(Also, entirely as an aside, it also occurs to me when writing the above that photo- is part of the phatic complex, so "phatic image" may be just as redundant as "phatic speech".)

Looking into the Winnicott's "Playing and Reality", here's how he describes the transitional object.
Of every individual who has reached the stage of being a unit with a limiting membrane and an outside and an inside, it can be said that there is an inner reality to that individual, an inner world which can be rich or poor and can be at peace or in a state of war. [...] My claim is that if there is a need for this double statement, there is also need for a triple one: the third part of the life of a human being, a part that we cannot ignore, is an intermediate area of experiencing, to which inner reality and external life both contribute.  It is an area that is not challenged, because no claim is made on its behalf except that it shall exist as a resting-place for the individual engaged in the perpetual human task of keeping inner and outer reality separate yet interrelated.  It is usual to refer to 'reality-testing', and to make a clear distinction between apperception and perception.  I am here staking a claim for an intermediate state between a baby's inability and his growing ability to recognize and accept reality. (p. 3, Routledge 2006)
Or, much more succinctly:
I am concerned with the first possession, and with the intermediate area between the subjective and that which is objectively perceived. (p. 4)
It seems to me that the fire in Vitruvius is the first posession of human societies, and that the supposed macro-history he gives is directly parallel to the micro-history of each (healthy) infant with respect to "the breast" (in quotes, because in psychoanalytic terms the breast is often a symbol of more than the literal breast) and the transitional object.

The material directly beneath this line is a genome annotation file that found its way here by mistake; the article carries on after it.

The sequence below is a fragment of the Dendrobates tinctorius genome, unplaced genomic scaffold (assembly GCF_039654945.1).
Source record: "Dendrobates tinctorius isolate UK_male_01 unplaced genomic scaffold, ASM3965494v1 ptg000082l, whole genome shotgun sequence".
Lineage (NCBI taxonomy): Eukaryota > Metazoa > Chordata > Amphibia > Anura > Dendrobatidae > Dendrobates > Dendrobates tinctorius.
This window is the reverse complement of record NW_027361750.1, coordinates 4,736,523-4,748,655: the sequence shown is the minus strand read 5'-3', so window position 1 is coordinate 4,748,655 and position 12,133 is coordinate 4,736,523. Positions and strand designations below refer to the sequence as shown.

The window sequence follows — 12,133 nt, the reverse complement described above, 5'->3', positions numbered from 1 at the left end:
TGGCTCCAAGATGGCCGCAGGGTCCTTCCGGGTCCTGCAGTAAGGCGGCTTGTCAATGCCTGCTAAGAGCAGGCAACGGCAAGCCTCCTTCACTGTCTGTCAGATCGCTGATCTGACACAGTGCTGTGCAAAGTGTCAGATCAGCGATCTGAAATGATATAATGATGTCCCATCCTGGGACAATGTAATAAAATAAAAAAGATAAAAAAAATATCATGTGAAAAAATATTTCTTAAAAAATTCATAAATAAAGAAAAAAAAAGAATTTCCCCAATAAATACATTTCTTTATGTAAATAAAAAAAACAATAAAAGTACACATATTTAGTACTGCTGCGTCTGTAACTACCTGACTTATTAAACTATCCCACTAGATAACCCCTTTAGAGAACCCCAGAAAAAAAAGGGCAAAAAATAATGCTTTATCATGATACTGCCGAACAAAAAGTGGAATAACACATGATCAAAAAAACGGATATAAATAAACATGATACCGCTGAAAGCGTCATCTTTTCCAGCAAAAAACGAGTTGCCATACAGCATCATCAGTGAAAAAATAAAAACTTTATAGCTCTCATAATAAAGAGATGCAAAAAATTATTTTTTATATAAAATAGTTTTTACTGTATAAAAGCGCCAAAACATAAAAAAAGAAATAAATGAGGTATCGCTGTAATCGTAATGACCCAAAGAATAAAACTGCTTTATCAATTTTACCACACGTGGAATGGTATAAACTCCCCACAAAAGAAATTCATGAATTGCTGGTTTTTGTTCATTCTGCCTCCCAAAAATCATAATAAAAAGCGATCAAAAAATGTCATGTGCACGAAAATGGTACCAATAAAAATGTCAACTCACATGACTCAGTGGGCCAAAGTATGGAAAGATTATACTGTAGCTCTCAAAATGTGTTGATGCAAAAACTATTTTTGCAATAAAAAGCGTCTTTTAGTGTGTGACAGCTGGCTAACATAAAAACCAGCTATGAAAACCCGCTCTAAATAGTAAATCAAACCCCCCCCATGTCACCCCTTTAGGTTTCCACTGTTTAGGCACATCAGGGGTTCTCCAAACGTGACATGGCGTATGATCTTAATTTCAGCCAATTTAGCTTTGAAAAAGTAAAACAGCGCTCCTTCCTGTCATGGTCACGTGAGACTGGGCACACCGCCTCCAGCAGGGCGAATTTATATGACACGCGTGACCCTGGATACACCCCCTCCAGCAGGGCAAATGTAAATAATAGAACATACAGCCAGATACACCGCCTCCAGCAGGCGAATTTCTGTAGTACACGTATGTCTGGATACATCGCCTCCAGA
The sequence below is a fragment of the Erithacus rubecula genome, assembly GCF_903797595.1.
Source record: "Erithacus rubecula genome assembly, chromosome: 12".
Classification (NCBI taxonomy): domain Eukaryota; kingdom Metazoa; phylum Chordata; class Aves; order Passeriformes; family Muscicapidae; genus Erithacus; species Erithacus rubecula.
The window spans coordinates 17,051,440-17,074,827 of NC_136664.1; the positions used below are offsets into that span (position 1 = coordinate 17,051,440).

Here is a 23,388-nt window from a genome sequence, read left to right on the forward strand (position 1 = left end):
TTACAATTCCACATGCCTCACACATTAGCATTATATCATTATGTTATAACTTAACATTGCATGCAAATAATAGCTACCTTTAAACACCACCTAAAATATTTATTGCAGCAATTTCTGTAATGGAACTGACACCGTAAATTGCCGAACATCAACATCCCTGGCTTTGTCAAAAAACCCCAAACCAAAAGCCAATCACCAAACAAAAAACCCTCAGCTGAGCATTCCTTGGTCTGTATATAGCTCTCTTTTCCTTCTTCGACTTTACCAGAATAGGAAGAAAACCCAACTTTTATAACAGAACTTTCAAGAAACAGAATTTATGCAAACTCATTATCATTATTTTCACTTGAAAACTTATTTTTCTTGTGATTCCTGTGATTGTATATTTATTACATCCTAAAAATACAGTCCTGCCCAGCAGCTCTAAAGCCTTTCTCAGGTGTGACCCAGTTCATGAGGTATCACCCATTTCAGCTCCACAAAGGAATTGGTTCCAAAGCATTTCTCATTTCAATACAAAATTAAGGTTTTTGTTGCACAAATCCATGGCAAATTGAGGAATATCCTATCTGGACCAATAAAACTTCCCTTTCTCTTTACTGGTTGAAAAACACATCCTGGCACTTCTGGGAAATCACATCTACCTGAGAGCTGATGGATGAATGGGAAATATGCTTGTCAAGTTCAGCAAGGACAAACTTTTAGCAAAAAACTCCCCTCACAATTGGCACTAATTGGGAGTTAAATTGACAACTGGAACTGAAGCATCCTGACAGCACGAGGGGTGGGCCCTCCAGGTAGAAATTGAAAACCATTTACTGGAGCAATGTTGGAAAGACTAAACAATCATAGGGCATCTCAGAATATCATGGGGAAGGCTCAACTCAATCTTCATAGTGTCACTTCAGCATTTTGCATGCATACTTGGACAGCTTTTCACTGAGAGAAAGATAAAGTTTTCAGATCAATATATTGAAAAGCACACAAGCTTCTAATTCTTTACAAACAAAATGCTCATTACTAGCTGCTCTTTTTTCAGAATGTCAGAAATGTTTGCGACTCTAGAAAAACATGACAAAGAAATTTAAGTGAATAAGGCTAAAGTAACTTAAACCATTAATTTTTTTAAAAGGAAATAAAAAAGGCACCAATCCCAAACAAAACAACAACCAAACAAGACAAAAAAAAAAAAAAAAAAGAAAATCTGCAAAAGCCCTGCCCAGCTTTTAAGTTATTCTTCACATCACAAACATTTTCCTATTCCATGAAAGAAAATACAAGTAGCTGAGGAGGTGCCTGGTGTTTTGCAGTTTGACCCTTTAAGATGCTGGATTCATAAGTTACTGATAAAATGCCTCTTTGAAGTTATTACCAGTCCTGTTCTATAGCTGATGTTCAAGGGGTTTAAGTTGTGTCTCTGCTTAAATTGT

This "intermediate area" seems to parallel the "envorganism" discussed by Paul Kockleman and Tim Ingold (and as I understand it they are reformulating ideas from Bateson).

To come back to my thesis -- and insofar as one exists, it's a doozy -- it seems to me that the "intermediate area" or "intermediate state" that Winnicott refers to is the primary locus of contextual effects that allow the living being to "make meaning" (in Ingold's terms). In other words, the "first posession" -- which is perhaps also "the channel" -- is what makes possible the "adoption" (Stiegler's term) of the world.

Ingold refers straightforwardly to "perception" -- and I think with the reflections on "phatic speech" and "phatic images", we can agree that perception is related.  But perhaps the phatic is more accurately in an intermediate state between perception and apperception.  It carries with it a bit of the magic of fire, or of music, or of cinema.  If I wanted to be poetic I might say "an illusion that is more real than the real".

Phatic Objects

So I finally stumbled upon something that reinforces the alternative etymological interpretation of "phatic", specifically in the sense "to show":
During a performance in front of an audience, 3D printers often produce useless objects that serve as pretexts for operating the machines [Figure 3(c and d)]. Usually, these samples are downloaded from the Internet. Known as “crapjects”, a contraction of “crappy” and “objects”, they are printed to make up for a lack of inspiration; the idea that we can print anything petrifies people far more than it liberates them. These objects, created by default, should be referred to as phatic objects from the ancient Greek word phanein meaning “to show”. They represent a ready-made lyophilised version of the possibilities of personal production. The Russian linguist Jakobson (1963) defined the phatic function of language as language for the sake of interaction. In the technical situation imposed by 3D printing, this means maintaining active contact between the operator and the printer. Phatic objects are objects that are printed with no real purpose, a sort of cheat sheet that hides a lack of ideas (Figure 4).
From: Bosqué, Camille 2015. "What are you printing? Ambivalent emancipation by 3D printing. Rapid Prototyping Journal 21(5): 572-581.